A group of students from the University of Michigan have developed a mobile computing platform that helps people with visual impairments navigate urban areas. Using Bluetooth technology, the system provides contextual hints to read tags applied to select city landmarks.
The system is called Talking Points, which is funded by a GROCS (GRant Opportunities for Collaborative Spaces) award for the university’s Digital Media Commons program. The prototype interfaces audio or visual data with a storage tank of attributes applied to landmarks and other notable places of interest or distinction. The database is maintained by the Talking Points community, members of whom have the ability to add, delete or modify records as needed.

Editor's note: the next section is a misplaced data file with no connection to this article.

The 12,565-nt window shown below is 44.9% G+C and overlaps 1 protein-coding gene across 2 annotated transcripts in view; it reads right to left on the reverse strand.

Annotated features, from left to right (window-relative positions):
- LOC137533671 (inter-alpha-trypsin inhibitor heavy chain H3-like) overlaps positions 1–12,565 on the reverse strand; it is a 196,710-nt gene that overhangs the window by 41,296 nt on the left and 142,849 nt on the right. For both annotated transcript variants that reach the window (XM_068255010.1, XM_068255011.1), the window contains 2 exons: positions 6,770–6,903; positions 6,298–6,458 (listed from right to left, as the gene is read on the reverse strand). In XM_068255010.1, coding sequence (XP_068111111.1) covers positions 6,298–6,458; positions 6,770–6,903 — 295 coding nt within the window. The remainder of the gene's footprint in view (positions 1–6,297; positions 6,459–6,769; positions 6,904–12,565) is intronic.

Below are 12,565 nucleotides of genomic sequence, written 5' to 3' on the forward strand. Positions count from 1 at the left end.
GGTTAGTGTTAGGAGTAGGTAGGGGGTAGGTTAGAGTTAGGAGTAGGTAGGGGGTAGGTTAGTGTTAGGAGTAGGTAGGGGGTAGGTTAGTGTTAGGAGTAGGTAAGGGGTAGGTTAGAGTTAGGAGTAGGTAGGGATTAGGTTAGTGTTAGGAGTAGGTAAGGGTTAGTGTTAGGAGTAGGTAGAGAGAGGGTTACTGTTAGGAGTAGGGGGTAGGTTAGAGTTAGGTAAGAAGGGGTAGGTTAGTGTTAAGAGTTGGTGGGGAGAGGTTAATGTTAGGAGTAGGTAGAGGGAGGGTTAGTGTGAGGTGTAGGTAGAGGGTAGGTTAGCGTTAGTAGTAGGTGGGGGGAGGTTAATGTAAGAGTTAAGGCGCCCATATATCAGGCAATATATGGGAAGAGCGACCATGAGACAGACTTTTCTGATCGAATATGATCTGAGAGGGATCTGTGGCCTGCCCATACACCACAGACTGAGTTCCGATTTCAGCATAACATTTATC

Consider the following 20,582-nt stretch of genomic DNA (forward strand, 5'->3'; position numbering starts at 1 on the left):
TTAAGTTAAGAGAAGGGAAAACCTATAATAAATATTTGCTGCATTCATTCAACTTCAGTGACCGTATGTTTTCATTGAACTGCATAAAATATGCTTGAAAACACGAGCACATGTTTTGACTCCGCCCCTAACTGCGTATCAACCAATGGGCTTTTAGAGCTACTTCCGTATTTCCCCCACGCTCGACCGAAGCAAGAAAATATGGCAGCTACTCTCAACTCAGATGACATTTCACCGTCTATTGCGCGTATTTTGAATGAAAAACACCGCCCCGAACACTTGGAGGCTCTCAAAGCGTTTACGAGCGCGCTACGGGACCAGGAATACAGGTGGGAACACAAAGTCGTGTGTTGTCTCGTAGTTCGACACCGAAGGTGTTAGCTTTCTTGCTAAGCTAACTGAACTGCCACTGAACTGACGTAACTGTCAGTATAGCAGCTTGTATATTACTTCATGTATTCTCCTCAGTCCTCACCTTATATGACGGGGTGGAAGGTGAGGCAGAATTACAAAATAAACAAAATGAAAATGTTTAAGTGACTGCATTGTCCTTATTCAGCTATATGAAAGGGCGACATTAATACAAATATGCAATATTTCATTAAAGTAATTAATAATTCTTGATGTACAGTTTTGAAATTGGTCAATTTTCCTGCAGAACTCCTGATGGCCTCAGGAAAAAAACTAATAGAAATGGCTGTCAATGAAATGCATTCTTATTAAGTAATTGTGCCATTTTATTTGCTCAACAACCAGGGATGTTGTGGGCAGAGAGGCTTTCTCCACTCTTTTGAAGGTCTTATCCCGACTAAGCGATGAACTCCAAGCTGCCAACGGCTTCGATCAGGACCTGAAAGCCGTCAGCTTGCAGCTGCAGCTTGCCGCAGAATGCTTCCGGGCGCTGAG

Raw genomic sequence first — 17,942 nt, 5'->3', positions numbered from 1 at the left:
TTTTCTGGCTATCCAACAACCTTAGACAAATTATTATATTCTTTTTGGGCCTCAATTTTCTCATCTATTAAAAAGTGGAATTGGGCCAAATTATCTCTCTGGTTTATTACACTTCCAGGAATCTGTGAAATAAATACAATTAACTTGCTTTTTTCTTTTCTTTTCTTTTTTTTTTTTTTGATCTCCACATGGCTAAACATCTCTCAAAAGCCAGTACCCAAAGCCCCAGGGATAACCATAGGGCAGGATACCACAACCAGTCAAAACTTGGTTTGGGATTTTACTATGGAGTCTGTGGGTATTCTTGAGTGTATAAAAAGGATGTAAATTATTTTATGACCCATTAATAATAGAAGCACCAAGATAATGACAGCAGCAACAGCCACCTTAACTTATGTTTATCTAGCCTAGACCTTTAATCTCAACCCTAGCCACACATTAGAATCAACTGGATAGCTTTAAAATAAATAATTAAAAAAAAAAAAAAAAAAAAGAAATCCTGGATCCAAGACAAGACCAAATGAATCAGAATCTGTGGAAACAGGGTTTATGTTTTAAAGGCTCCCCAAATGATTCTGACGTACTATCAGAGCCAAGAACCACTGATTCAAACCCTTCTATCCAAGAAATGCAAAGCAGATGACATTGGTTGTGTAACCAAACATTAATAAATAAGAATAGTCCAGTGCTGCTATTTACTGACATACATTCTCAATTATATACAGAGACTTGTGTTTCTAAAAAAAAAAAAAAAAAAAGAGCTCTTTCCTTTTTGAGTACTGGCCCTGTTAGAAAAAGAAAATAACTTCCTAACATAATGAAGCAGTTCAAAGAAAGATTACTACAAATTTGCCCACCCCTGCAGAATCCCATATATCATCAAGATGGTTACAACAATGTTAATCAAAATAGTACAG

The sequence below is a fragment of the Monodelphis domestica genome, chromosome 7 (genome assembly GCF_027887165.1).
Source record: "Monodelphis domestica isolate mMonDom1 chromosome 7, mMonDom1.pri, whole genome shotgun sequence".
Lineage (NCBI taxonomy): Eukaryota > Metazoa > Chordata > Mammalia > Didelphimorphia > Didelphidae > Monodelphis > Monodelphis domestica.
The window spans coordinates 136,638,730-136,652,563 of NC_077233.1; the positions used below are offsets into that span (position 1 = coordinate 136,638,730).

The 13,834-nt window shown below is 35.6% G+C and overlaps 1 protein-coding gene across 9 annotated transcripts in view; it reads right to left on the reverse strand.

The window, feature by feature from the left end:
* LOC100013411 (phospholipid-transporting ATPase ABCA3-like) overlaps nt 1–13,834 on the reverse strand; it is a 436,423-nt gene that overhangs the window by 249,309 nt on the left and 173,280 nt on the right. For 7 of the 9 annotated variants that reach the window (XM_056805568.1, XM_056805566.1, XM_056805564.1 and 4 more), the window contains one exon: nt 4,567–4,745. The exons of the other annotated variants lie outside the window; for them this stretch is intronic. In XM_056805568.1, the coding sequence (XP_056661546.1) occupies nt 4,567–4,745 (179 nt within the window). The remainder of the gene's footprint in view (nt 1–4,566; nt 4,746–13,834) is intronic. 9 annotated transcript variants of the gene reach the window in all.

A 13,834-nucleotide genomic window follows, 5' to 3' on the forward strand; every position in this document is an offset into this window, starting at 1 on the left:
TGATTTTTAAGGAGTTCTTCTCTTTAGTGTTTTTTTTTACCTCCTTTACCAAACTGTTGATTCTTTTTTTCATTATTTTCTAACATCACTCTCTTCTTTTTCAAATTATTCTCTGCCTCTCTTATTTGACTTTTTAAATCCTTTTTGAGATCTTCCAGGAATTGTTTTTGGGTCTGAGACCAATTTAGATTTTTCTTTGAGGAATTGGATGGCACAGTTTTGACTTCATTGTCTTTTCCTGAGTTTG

Talking Points is an excellent example of Universal Design principles being applied to both geographic and social contexts. The system not only provides increased wayfaring capabilities to the blind; pedestrians attempting to navigate an unfamiliar city may also find it of value:
The system’s mobile computers, about the size of paperback books, read Bluetooth tags — on city landmarks and other points of interest — and convey information visually or aloud. “If it caught on, this would be an effective way to tag the whole world,” Jason Stewart, a master’s student at Ann Arbor, said in a written statement. “Anyone with a reader could use it to find out more information about where they are.”
You can follow updates and articles about Talking Points through the group’s website.